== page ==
After the fall of the Taliban, Abdul Wahkeel was the first potter to return to the Afghan village of Istalif.
Istalif had been home to generations of potters who crafted teapots, dishes and pots that glow a jewel-like blue. But Wahkeel and other villagers left after the Taliban torched workshops, smashed pottery and — it was said — killed birds in their cages.
When NPR's Renee Montagne first arrived in Istalif in 2002, she heard Wahkeel's story as he was centering clay on his potter's wheel.
"It is two months now that I have returned back to my home," he told her.
Everybody loved Cora Lee Collins — known to all, including her children, as Sug.
"Oh, I called her Mama, too, but I called her Sug," her daughter, Penelope Simmons, tells her own daughter, Suzanne Wayne. "When she was a little kid, she would climb up on the kitchen table and eat sugar out of the sugar bowl, and so they started calling her Sugar."
Simmons grew up in Lake Charles, La., with two brothers, Otis and Jamie. "Sug loved us, but she was nowhere near a hovering mother. I mean, we did run wild."
Gwen Thompkins contemplates the effects of media over-saturation; Paul Maassen speaks with the powers behind Prospect.2; and music writer Richard Harris reviews a new boxed set of Louis Armstrong's material.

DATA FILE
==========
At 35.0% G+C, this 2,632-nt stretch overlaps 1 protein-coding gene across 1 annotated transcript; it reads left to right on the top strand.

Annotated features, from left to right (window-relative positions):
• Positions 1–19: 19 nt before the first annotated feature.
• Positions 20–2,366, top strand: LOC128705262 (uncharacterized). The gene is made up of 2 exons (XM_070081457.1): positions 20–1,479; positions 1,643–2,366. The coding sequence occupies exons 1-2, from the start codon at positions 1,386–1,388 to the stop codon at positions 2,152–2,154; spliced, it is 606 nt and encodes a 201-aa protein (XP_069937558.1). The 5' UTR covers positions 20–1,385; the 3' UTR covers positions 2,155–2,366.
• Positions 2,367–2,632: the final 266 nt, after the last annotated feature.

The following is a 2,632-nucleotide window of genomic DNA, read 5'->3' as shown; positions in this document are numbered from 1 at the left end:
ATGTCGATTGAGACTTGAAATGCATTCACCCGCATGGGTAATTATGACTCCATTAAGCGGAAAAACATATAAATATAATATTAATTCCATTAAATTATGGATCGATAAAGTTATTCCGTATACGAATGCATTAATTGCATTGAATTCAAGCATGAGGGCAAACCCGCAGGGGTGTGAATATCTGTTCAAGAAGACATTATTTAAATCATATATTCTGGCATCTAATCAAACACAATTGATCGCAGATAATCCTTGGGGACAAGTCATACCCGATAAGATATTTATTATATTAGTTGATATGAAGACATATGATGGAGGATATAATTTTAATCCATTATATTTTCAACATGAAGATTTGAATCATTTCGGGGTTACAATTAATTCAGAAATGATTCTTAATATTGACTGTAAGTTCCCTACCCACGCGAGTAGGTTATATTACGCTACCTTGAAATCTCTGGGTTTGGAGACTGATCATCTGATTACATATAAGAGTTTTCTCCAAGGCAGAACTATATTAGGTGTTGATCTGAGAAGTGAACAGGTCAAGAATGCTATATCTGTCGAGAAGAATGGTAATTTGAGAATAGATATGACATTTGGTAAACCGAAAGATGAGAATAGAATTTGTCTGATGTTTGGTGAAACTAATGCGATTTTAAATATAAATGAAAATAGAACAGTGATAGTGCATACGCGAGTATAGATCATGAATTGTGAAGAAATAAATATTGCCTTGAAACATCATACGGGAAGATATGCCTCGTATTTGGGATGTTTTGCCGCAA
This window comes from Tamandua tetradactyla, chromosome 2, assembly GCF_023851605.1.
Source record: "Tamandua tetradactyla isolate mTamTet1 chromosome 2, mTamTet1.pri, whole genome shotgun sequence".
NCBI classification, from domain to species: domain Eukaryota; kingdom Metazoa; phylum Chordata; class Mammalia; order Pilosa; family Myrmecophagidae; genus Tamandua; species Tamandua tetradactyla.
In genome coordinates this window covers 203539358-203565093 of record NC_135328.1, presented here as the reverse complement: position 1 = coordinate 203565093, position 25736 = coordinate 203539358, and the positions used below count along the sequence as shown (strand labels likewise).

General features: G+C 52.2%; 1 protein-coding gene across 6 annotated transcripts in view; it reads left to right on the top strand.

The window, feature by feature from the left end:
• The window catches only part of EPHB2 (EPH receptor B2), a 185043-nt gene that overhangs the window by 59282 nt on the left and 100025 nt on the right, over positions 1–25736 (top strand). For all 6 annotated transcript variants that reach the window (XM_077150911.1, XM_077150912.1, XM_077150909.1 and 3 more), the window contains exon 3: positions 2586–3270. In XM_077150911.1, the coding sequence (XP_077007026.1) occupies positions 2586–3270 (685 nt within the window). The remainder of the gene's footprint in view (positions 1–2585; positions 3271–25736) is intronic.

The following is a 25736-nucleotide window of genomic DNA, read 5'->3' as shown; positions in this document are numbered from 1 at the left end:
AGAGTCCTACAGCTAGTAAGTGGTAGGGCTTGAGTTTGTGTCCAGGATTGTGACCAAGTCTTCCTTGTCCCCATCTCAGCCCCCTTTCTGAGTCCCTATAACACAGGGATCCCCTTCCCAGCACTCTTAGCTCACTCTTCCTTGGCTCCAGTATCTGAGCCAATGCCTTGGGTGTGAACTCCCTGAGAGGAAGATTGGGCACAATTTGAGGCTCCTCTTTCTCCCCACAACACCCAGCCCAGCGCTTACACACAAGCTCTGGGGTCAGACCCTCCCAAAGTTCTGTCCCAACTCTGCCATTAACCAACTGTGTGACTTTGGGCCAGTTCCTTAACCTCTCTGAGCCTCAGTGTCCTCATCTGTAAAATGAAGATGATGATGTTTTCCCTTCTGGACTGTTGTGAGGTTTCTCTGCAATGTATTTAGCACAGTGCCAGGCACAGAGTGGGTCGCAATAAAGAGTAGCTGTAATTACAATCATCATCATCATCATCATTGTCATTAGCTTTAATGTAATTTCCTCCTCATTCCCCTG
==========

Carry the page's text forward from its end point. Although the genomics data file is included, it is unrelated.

Jack Hopke is your host for WWNO's weekly news magazine.
The fact-checking movement has been gaining momentum and gaining fans. Journalistic fact checkers serve as referees by calling foul — and fair — on various assertions by politicians, public figures and pundits with heavily documented analyses. But a slow-burn backlash flared into the open this past week.
Originally published on Fri December 23, 2011 7:25 am
For no muss or fuss clean-up, a disposable aluminum roasting pan seems like a great way to reduce holiday home chef stress. But beware: Burn specialists say many such pans aren't built to handle the oversized birds or other hunks of meat on your menu.